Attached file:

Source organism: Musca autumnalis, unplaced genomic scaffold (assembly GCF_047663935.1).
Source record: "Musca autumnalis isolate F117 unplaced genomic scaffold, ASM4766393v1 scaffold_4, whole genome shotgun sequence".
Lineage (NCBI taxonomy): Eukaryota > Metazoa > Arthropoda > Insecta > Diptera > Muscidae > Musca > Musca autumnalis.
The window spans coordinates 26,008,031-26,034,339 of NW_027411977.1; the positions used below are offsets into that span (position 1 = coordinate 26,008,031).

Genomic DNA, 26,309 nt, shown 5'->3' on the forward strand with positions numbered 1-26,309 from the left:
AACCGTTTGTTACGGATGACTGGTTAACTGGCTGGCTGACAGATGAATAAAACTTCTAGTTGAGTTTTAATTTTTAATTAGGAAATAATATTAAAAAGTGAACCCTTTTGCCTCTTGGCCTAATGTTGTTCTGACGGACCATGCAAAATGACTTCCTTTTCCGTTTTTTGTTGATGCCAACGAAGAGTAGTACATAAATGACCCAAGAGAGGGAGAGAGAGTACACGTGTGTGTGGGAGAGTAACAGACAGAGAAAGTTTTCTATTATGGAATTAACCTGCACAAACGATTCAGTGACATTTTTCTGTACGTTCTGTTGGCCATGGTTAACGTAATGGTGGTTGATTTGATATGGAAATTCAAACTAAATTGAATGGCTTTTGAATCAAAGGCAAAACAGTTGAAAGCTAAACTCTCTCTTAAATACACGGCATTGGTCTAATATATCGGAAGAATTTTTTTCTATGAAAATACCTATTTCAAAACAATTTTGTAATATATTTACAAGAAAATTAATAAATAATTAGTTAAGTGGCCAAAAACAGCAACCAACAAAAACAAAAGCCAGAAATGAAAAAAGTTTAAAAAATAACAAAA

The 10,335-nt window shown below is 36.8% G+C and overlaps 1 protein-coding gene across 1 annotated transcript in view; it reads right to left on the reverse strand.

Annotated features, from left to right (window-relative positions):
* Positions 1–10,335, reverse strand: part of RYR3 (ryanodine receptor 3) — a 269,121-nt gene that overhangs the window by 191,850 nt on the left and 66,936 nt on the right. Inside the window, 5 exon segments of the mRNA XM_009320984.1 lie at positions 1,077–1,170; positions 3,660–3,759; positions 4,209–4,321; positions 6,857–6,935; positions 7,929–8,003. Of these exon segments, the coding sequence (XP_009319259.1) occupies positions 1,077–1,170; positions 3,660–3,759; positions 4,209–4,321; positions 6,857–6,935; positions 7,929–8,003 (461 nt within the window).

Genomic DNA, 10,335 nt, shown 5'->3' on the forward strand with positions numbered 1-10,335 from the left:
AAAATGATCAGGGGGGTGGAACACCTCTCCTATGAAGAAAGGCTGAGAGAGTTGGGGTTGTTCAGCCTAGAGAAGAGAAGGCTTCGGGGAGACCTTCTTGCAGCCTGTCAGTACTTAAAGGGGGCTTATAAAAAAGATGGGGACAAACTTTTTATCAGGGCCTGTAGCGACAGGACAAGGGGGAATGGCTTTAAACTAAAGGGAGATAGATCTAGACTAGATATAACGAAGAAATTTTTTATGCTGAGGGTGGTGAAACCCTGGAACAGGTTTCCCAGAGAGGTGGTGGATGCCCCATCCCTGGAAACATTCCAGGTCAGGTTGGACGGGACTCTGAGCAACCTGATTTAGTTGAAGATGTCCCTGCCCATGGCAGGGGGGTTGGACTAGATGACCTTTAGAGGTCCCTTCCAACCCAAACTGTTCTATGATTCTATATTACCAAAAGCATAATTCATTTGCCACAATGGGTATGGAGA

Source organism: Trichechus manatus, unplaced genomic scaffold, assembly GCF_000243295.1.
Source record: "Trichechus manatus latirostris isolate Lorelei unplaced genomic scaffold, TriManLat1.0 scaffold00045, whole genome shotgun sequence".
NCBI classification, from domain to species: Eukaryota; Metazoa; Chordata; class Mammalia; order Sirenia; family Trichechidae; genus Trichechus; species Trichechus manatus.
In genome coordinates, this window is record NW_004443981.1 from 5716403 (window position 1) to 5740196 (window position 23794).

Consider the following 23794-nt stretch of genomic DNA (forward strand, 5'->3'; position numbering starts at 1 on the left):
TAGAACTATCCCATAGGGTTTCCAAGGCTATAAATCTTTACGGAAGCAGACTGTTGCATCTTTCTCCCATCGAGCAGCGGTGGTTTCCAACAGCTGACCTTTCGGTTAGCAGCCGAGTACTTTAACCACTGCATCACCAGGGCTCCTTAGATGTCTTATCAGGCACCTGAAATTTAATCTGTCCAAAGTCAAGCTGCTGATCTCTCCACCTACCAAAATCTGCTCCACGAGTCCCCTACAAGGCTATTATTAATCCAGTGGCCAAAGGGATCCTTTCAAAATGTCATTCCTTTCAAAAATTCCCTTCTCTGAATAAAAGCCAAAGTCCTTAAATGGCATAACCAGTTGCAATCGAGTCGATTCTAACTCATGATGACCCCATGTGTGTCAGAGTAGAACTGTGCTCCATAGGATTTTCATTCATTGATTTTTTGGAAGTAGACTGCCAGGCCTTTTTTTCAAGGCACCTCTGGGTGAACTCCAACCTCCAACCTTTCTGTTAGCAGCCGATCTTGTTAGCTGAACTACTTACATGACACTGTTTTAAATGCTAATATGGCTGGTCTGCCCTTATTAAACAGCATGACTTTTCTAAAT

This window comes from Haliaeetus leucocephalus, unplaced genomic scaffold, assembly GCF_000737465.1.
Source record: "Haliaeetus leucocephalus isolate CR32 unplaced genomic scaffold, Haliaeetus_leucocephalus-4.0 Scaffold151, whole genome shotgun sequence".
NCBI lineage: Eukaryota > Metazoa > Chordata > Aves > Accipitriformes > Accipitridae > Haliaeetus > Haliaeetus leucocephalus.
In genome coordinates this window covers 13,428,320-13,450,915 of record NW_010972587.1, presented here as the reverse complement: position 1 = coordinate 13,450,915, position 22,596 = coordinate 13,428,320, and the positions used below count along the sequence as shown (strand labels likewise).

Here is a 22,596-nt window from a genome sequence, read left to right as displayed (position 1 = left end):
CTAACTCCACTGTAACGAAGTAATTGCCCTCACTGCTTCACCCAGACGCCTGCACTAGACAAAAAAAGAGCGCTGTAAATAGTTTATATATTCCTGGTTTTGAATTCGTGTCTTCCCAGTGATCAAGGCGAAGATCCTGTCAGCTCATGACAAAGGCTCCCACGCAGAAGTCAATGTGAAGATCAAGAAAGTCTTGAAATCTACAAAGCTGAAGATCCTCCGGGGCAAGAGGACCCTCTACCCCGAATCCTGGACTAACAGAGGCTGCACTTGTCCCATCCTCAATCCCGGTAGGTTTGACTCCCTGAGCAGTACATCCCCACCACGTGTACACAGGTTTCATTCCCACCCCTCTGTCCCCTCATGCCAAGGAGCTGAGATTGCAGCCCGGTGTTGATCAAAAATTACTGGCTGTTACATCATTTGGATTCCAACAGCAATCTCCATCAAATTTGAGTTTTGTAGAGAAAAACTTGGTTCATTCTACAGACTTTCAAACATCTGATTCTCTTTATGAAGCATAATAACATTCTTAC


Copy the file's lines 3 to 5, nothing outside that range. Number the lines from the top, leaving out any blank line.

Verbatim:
Lineage (NCBI taxonomy): Eukaryota > Metazoa > Arthropoda > Insecta > Diptera > Muscidae > Musca > Musca autumnalis.
The window spans coordinates 26,008,031-26,034,339 of NW_027411977.1; the positions used below are offsets into that span (position 1 = coordinate 26,008,031).

Genomic DNA, 26,309 nt, shown 5'->3' on the forward strand with positions numbered 1-26,309 from the left: